Robbie Andrew

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Assessment of multiple ecosystem services in New Zealand at the catchment scale


Abstract

The ecosystem services approach to resource management considers all services provided by ecosystems to all sections of the community. As such, it could be used to assess sustainability of human development and equity in resource use. To facilitate the approach, tools are required at the level of detail at which policy and management decisions are made. We have developed spatially explicit models of indicators of important ecosystem services in New Zealand: regulation of climate, control of soil erosion, regulation of water flow (quantity), provision of clean water (quality), provision of food and fibre, and provision of natural habitat. The models were developed using lookup tables from process-based models to allow rapid evaluation of land-use scenarios. We demonstrate the application of the models to assess ecosystem services in a simulation of hill-country afforestation in the Manawatu catchment, which has recently seen increasing soil erosion in the hills leading to sedimentation of waterways. Each ecosystem service was assessed by calculating the change in the indicator relative to two extremes. The ecosystem services with the largest relative changes were control of soil erosion, carbon sequestration, and provision of wood.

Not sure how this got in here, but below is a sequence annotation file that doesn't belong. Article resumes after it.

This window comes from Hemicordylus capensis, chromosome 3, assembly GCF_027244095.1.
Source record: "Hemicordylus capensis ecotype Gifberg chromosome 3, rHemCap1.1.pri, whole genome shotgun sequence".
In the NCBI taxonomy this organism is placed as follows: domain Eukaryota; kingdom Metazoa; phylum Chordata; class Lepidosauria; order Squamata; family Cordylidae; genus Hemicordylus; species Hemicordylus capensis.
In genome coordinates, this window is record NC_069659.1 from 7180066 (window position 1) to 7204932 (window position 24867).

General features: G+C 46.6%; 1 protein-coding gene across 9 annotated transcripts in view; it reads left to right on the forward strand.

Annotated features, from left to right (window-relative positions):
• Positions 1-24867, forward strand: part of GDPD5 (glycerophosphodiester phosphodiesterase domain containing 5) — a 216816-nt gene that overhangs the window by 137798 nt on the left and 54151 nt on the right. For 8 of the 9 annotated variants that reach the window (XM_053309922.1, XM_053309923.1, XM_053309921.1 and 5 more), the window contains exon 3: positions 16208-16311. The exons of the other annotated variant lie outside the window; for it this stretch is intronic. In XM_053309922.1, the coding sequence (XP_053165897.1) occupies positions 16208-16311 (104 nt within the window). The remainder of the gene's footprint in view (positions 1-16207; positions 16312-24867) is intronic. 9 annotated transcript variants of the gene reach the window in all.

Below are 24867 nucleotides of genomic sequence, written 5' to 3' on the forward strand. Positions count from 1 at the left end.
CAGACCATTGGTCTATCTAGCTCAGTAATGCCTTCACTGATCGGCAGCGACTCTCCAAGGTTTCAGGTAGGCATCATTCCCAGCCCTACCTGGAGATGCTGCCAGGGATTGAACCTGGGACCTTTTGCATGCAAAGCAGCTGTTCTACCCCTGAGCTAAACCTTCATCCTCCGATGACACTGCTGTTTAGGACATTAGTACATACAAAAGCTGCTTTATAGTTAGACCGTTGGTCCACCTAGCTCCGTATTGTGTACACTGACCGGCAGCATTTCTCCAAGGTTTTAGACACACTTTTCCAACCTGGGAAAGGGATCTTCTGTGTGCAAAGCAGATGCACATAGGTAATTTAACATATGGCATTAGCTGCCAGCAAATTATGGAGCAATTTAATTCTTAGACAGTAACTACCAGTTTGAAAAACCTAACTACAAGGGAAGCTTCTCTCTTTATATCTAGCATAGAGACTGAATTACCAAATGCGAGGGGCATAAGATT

Services from the environment to our culture

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The field of ecosystem services describes how we benefit from the environment, including in intangible ways. While there are some established (albeit debated) methods for putting a value on some services, cultural ecosystem services are often placed in the too-hard basket. In this work, Robbie Andrew provides an overview of cultural ES, discussing the difficulties and presenting some potential solutions. Learn more »

A synthesis of carbon in international trade

In this comprehensive and up-to-date overview of the analysis of carbon embodied in international trade, Glen Peters and colleagues bring together treatments of some of the key issues, and introduce important new analyses. Learn more »

Sharing responsibility

The two prevalent approaches to allocating responsibility for greenhouse gas emissions – production and consumption perspectives – push responsibility to either end of the supply chain. In this study, Robbie Andrew and Vicky Forgie present the first national-level application of the shared responsibility perspective. Learn more »


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